Plot: An archaeological expedition has uncovered the site of a lifetime, the home of the mummified remains of Im-Ho-Tep himself. The tomb also holds a number of other priceless artifacts, including the scroll of Thoth, which was once believed to allow the dead to return to life. After one of the expedition members reads the scroll out loud, he learns that those beliefs were true, as Im-Ho-Tep rises from the tomb and in the wake of this, the man loses his mind under the stress of his actions. After years have passed, Im-Ho-Tep is able to disguise himself as a normal citizen and he begins to pursue his lost love. But when he discovers a woman who looks just like his former flame, will the ancient prince stop at nothing to regain her affections, even if it means unleashing supernatural hell on those in his path?
Entertainment Value: This is an inarguable horror classic, one that takes inspirations from other Universal monster tales, but crafts a vision that is unique and would inspire countless other movies in its own right. The narrative is effective, but the atmosphere is what drives The Mummy, a slow burn, but intense and gradual eerieness, all while Boris Karloff turns in one of his best performances. The opening sequence is iconic, with Karloff in the wrappings and the famous “He…he went for a little walk!” line that will echo through all of horror as long as the genre exists. The deliberate pace is never a concern in the least, thanks to the tense mood and at only 73 minutes, there’s no filler or downtime whatsoever. Even in a slow burn approach, The Mummy is efficient and makes every scene count. Of course, this would launch numerous sequels and remakes, but the original remains my personal favorite, thanks in large part to Karloff, the visuals, and the overall atmosphere. The Mummy is a classic for a reason and without question, is a cornerstone of the genre.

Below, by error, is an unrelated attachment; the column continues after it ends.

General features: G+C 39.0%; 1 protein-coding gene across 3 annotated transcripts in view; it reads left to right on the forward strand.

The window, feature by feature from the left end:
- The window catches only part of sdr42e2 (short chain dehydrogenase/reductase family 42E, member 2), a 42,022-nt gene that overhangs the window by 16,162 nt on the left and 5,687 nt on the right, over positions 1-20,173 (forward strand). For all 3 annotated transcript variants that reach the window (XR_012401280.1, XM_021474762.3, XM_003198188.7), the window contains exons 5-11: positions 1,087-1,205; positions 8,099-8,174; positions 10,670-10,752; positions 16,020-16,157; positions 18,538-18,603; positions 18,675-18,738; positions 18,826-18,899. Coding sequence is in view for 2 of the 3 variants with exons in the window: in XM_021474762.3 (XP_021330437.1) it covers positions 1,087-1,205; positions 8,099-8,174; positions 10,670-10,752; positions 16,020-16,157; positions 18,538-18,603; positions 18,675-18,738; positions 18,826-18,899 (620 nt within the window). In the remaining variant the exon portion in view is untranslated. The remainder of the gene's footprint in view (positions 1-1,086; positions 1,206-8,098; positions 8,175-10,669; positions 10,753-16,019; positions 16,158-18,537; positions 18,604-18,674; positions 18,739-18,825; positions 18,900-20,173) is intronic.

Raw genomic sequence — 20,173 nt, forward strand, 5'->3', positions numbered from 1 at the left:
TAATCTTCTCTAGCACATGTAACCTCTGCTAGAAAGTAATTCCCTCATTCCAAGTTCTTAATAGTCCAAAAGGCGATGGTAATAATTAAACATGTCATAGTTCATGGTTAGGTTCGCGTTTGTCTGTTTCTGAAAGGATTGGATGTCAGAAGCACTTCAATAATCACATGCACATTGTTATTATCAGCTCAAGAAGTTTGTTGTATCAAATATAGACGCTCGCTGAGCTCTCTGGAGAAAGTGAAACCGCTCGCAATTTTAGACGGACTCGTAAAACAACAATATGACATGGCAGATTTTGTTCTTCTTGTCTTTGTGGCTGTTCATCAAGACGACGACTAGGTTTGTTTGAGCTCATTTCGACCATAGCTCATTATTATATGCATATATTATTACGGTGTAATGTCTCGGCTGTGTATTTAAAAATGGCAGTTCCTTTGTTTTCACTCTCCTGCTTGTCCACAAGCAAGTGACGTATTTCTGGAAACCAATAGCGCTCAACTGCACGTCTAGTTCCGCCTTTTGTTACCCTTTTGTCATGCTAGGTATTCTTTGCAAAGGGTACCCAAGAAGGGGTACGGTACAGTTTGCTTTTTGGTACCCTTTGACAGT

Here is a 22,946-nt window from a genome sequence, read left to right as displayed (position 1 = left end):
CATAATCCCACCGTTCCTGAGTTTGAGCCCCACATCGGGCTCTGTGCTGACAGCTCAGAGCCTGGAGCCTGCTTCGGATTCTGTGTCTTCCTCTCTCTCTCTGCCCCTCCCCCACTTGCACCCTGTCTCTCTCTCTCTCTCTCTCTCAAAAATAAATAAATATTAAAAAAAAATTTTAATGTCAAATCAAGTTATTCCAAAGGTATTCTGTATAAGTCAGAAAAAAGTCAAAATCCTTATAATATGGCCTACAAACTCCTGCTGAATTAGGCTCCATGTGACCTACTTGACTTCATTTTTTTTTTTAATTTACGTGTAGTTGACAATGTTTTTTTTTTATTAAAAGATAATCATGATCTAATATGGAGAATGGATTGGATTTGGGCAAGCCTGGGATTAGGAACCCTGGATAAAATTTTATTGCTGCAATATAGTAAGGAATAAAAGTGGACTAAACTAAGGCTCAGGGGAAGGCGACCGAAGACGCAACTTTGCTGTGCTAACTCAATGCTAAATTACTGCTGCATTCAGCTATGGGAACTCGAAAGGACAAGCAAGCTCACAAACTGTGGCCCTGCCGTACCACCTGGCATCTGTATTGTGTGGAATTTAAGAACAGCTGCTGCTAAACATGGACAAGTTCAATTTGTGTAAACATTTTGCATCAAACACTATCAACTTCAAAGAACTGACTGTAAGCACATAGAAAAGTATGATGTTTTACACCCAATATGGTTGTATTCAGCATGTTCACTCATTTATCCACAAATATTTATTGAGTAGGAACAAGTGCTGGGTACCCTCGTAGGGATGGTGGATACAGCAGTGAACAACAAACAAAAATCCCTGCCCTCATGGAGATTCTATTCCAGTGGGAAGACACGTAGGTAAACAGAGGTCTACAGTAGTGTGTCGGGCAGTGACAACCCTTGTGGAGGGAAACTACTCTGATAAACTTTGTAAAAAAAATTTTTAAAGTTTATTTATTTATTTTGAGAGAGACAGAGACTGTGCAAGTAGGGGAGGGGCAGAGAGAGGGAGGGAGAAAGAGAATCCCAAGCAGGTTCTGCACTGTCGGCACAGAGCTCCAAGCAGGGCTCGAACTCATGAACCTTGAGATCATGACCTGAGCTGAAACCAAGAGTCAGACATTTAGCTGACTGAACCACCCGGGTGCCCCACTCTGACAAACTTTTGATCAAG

In a career with over two hundred performances, to call this one of Boris Karloff’s best efforts is no small compliment, since the screen legend was often able to work wonders even in the smallest of roles. He is impressive with the mummy wraps in this one, but also shines once he takes a more traditional form and as always, he leads with his eyes to effective ends. Just his eyes are enough to convey that something is off about him here, an eerie vibe that permeates the entire movie. To do so much just with a glace or a stare, that is impressive work. Karloff is also able to bring a human element to the role, another of his signature traits and one of the reasons his performances are so timeless and universal. To make us care about his characters, even in brief flashes, is just one of the signs of Karloff’s towering talents. The cast here also includes David Manners, Zita Johann, and Arthur Boyd.
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